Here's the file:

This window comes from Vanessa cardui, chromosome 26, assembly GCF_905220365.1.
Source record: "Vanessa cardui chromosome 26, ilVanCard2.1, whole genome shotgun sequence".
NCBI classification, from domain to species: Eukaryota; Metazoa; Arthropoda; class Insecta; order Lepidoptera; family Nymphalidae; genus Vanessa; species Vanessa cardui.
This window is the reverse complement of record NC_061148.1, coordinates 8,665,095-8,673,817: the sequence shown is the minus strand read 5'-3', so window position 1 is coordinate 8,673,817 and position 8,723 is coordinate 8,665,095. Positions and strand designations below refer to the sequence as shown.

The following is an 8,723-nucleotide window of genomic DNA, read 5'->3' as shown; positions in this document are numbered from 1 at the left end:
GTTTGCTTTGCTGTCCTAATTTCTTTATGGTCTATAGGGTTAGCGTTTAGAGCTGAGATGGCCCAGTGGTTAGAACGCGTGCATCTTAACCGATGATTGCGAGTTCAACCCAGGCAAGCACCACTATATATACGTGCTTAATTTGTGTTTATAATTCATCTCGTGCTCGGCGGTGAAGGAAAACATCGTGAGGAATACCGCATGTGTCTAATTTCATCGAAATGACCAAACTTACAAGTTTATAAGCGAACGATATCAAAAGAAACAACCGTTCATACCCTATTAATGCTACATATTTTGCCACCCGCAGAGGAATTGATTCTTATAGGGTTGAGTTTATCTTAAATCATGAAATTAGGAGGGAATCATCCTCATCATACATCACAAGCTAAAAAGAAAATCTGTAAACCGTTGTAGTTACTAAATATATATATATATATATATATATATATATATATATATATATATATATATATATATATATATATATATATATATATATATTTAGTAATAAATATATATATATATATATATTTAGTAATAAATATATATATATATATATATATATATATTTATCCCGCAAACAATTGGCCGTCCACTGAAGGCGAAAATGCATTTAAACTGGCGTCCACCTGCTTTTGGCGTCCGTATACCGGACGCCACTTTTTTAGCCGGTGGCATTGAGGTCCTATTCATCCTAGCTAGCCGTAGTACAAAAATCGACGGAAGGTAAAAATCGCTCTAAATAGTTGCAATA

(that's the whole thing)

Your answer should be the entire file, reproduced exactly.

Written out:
This window comes from Vanessa cardui, chromosome 26, assembly GCF_905220365.1.
Source record: "Vanessa cardui chromosome 26, ilVanCard2.1, whole genome shotgun sequence".
NCBI classification, from domain to species: Eukaryota; Metazoa; Arthropoda; class Insecta; order Lepidoptera; family Nymphalidae; genus Vanessa; species Vanessa cardui.
This window is the reverse complement of record NC_061148.1, coordinates 8,665,095-8,673,817: the sequence shown is the minus strand read 5'-3', so window position 1 is coordinate 8,673,817 and position 8,723 is coordinate 8,665,095. Positions and strand designations below refer to the sequence as shown.

The following is an 8,723-nucleotide window of genomic DNA, read 5'->3' as shown; positions in this document are numbered from 1 at the left end:
GTTTGCTTTGCTGTCCTAATTTCTTTATGGTCTATAGGGTTAGCGTTTAGAGCTGAGATGGCCCAGTGGTTAGAACGCGTGCATCTTAACCGATGATTGCGAGTTCAACCCAGGCAAGCACCACTATATATACGTGCTTAATTTGTGTTTATAATTCATCTCGTGCTCGGCGGTGAAGGAAAACATCGTGAGGAATACCGCATGTGTCTAATTTCATCGAAATGACCAAACTTACAAGTTTATAAGCGAACGATATCAAAAGAAACAACCGTTCATACCCTATTAATGCTACATATTTTGCCACCCGCAGAGGAATTGATTCTTATAGGGTTGAGTTTATCTTAAATCATGAAATTAGGAGGGAATCATCCTCATCATACATCACAAGCTAAAAAGAAAATCTGTAAACCGTTGTAGTTACTAAATATATATATATATATATATATATATATATATATATATATATATATATATATATATATATATATATATATATATATATATTTAGTAATAAATATATATATATATATATATTTAGTAATAAATATATATATATATATATATATATATATTTATCCCGCAAACAATTGGCCGTCCACTGAAGGCGAAAATGCATTTAAACTGGCGTCCACCTGCTTTTGGCGTCCGTATACCGGACGCCACTTTTTTAGCCGGTGGCATTGAGGTCCTATTCATCCTAGCTAGCCGTAGTACAAAAATCGACGGAAGGTAAAAATCGCTCTAAATAGTTGCAATA